• Kiley Holmes, PT

Piriformis Syndrome, Sciatica, and How To Treat It



In my last blog post I explained the difference between piriformis syndrome and sciatica - now let's talk about how to fix them.



If you are dealing with piriformis syndrome, I would recommend doing some tennis ball massage over the area before starting a light stretch. Laying on your side, take a tennis ball and roll it over the area that most of your pain is coming from for 2 to 5 minutes per tolerance.


Whether or not you have piriformis syndrome, it's a good idea to start with a light stretch to the piriformis, and I mean light - this muscle does not like being messed with. Be careful!


There are many different ways of stretching your piriformis depending on your athletic level. But I am going to show you two different ways of doing it depending on how aggravated your piriformis is.



First, go ahead and sit in a chair and cross one ankle over the other knee. There is a good chance you already feel the piriformis stretch. If not, go ahead and lean your upper body towards your lifted leg. Hold a light stretch for between 20 and 30 seconds, no more than three times in a row.



In the second version of this stretch go ahead and lie on your back, bring one knee into your chest, and take your opposite hand and pull your ankle up and towards your opposite side. Hold for between 20 and 30 seconds, no more than three times in a row.


As the piriformis begins to loosen up you should add in some glute strengthening to prevent it from getting tight again.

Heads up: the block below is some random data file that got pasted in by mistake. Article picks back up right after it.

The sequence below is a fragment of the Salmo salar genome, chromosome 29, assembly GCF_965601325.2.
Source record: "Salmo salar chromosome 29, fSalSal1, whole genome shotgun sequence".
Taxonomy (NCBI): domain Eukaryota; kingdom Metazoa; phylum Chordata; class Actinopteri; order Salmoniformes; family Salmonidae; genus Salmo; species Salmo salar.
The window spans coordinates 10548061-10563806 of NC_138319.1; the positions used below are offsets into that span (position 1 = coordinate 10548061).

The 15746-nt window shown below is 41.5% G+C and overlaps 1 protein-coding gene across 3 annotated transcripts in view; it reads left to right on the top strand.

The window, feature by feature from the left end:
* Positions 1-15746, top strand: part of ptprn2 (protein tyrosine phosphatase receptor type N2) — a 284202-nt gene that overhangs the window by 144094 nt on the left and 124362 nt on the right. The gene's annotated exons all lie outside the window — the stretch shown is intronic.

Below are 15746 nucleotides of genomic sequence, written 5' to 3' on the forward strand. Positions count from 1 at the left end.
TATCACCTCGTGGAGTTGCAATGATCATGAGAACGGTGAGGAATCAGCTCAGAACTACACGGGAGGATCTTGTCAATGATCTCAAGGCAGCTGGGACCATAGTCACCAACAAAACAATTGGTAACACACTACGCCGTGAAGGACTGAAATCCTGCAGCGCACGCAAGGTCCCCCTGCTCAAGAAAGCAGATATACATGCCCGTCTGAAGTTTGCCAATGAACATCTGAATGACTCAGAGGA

Some great examples of glute strengthening are:

  • Clam holds

  • Clam planks

  • Bridges

  • Monster walks

  • Planks

  • Sidelying circles


Now, to address that sciatica. Obviously the trouble with sciatica is that it could be coming from almost anywhere.


When are your symptoms bothering you the most? Is it when you're sitting for long periods of time? Or is it when you are standing for long periods of time? Believe it or not, most people who do not have piriformis syndrome and do have sciatica will fit into one of these two categories - I have a blog post coming to talk about these two groups in more detail later.


If sitting is where you're getting most of your pain, go ahead and lay on your stomach for a little bit and if you're able to come up onto your elbows, you'll notice a change pretty quickly. If standing is where you're getting your symptoms go ahead and lay on your back and bring your knees to your chest and relax - this should relieve your symptoms.


Now, back to those of you who are having your classic piriformis syndrome with a little sciatica mixed in: it's time for some nerve glides!



Laying on your back in a hook lying position go ahead and bring one knee up, holding on to it with both hands, go ahead and straighten your symptomatic leg up. Does this cause any of the symptoms that you were complaining about? If it does, lift that foot up and down 20 times. You have just finished your nerve glides.


However, if that did nothing for you, go ahead and keep that foot up in the air and point the toes down towards you, and then up towards the sky. Does this bring on your symptoms? It should - do this 20 times and that is your nerve glide.

If you're still not having any symptoms, go ahead and lift your head up and try it again, completing 20 times.


These nerve glides will actually floss that nerve through your other tissues, loosening it up and unkinking the nerve.

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